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Industrialization is the process of social and economic change whereby a human group is transformed from a pre-industrial society into an industrial one. It is a part of a wider modernisation process, where social change and economic development are closely related with technological innovation, particularly with the development of large-scale energy and metallurgy production. It is the extensive organization of an economy for the purpose of manufacturing.
There is considerable literature on the factors facilitating industrial modernization and enterprise development. Key positive factors identified by researchers have ranged from favourable political-legal environments for industry and commerce, through abundant natural resources of various kinds, to plentiful supplies of relatively low-cost, skilled and adaptable labour.
One survey of countries in Africa, Asia, the Middle East, and Latin America and the Caribbean in the late 20th century found that high levels of structural differentiation, functional specialisation, and autonomy of economic systems from government were likely to contribute greatly to industrial-commercial growth and prosperity. Amongst other things, relatively open trading systems with zero or low duties on goods imports tended to stimulate industrial cost-efficiency and innovation across the board. Free and flexible labour and other markets also helped raise general business-economic performance levels, as did rapid popular learning capabilities.
Positive work ethics in populations at large combined with skills in quickly utilising new technologies and scientific discoveries were likely to boost production and income levels – and as the latter rose, markets for consumer goods and services of all kinds tended to expand and provide a further stimulus to industrial investment and economic growth. By the end of the century, East Asia was one of the most economically successful regions of the world – with free market countries such as Hong Kong being widely seen as models for other, less developed countries around the world to emulate.The first country to industrialize was Great Britain during the Industrial Revolution.
- According to the original sector classification of Jean Fourastié, an economy consists of a "Primary sector" of commodity production (farming, livestock breeding, exploitation of mineral resources), a "secondary sector" of manufacturing and processing, and a "Tertiary Sector" of service industries. The industrialisation process is historically based on the expansion of the secondary sector in an economy dominated by primary activities.
The first ever transformation to an industrial economy from an agrarian one was called the Industrial Revolution and this took place in the late 18th and early 19th centuries in a few countries of Western Europe and North America, beginning in Great Britain. This was the first industrialisation in the world's history.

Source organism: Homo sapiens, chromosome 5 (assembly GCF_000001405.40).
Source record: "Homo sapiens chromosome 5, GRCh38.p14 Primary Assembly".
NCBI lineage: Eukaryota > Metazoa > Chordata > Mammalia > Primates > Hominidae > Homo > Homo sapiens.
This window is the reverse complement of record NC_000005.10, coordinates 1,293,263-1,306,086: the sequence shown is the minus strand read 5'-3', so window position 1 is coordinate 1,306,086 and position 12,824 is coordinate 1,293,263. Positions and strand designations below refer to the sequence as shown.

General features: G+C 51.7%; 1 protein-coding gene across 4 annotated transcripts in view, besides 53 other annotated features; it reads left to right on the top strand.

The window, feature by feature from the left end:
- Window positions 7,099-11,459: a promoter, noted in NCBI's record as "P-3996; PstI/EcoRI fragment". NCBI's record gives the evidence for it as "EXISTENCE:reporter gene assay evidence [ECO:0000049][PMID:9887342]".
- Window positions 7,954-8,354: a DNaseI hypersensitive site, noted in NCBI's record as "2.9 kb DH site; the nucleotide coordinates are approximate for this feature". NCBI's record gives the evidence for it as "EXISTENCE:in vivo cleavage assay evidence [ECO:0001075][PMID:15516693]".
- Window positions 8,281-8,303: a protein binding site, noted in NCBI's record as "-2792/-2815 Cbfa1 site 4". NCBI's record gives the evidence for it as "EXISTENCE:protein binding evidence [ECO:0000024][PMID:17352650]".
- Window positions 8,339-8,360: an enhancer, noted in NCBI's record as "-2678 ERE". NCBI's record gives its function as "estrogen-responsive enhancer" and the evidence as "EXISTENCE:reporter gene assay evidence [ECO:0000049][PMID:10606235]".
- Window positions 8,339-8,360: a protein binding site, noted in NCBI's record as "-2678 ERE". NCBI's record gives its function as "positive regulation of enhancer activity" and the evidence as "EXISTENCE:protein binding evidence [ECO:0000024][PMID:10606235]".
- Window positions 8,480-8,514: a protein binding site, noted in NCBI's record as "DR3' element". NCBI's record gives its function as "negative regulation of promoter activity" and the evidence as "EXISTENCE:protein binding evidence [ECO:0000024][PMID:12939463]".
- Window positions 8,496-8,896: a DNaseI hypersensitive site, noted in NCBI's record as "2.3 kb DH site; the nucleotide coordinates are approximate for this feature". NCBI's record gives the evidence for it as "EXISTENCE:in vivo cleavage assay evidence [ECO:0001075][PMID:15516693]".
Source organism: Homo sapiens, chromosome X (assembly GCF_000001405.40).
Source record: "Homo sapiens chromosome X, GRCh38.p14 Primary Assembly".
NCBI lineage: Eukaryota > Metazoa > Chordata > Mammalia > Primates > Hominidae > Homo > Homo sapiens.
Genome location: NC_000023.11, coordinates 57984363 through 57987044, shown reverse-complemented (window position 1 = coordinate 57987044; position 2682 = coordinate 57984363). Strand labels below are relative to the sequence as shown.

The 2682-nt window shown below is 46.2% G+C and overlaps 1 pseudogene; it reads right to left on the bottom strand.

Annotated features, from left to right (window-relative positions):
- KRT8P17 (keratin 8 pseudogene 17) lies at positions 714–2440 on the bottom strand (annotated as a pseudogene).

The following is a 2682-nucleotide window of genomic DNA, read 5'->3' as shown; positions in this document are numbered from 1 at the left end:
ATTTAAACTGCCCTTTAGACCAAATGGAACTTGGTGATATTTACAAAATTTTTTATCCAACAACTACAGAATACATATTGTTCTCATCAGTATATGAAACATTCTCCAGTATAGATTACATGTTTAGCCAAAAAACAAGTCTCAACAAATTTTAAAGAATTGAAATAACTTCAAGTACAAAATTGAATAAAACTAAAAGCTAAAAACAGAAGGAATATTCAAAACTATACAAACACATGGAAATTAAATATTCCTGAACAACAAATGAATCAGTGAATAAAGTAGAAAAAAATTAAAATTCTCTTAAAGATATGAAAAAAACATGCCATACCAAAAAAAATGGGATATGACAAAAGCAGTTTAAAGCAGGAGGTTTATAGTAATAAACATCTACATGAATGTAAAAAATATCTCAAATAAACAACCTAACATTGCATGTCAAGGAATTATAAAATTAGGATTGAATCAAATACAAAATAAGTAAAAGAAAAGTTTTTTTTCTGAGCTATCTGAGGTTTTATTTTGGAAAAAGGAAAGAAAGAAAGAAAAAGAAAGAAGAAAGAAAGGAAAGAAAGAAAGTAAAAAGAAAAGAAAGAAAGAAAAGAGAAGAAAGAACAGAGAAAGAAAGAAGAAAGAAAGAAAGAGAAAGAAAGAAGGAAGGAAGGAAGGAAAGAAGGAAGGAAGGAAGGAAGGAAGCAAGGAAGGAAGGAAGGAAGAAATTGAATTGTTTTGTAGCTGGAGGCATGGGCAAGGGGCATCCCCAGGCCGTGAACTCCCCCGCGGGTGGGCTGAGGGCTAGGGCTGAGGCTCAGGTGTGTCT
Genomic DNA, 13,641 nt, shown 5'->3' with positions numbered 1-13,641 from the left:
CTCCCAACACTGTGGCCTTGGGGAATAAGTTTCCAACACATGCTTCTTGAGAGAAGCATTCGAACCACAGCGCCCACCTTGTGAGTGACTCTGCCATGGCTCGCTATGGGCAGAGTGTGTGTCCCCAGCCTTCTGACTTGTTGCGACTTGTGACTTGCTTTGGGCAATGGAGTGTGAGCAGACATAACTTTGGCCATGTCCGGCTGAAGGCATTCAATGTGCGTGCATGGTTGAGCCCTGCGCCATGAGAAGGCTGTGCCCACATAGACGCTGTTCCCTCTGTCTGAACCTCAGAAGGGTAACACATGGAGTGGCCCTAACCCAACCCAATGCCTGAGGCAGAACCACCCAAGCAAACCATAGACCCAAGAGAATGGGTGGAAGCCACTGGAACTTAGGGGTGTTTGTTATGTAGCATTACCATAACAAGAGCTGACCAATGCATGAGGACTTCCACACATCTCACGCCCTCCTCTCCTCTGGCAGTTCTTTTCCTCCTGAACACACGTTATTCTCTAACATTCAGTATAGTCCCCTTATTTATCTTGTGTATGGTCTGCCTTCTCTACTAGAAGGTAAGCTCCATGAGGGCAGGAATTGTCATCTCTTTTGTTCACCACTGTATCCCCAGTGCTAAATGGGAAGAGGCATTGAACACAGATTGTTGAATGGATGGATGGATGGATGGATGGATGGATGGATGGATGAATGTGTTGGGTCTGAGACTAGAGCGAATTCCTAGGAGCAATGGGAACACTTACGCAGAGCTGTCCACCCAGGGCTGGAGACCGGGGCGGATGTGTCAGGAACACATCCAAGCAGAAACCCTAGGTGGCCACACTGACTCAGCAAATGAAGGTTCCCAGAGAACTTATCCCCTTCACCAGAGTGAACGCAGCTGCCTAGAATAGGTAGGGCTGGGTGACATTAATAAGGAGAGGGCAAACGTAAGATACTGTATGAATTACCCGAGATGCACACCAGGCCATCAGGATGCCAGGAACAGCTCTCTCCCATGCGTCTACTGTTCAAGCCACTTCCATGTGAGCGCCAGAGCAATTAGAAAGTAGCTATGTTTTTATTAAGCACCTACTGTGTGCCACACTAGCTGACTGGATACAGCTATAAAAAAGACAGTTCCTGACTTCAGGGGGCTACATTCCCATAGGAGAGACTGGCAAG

The Second Industrial Revolution describes a later, somewhat less dramatic change which came about in the late 19th century with the widespread availability of electric power, internal combustion engines, and assembly lines to the already industrialised nations.
The lack of an industrial sector in a country is widely seen as a major handicap in improving a country's economy, and power, pushing many governments to encourage or enforce industrialisation.
History of industrialisation
Most pre-industrial economies had standards of living not much above subsistence, aming that the majority of the population were focused on producing their means of survival. For example, in medieval Europe, 80% of the labour force was employed in subsistence agriculture.
Some pre-industrial economies, such as classical Athens, had trade and commerce as significant factors, so native Greeks could enjoy wealth far beyond a sustenance standard of living through the use of slavery. Famines were frequent in most pre-industrial societies, although some, such as the Netherlands and England of the seventeenth and eighteenth centuries, the Italian city states of the fifteenth century, the medieval Islamic Caliphate, and the ancient Greek and Roman civilisations were able to escape the famine cycle through increasing trade and commercialisation of the agricultural sector. It is estimated that during the seventeenth century Netherlands imported nearly 70% of its grain supply and in the fifth century BC Athens imported three quarters of its total food supply.
During the Arab Agricultural Revolution from the 8th to 13th centuries, the agricultural sector was revolutionized by a wider economy established across the medieval Arab world. This enabled the diffusion of many crops and farming techniques between different regions within and beyond the medieval Islamic world. As a result, the Islamic Caliphate experienced major changes in its economy, population distribution, population  vegetation cover, agricultural production, income, and urban growth.
Industrialisation through innovation in manufacturing processes first started with the Industrial Revolution in the north-west and Midlands of England in the eighteenth century. It spread to Europe and North America in the nineteenth century, and to the rest of the world in the twentieth.
Industrial revolution in Western Europe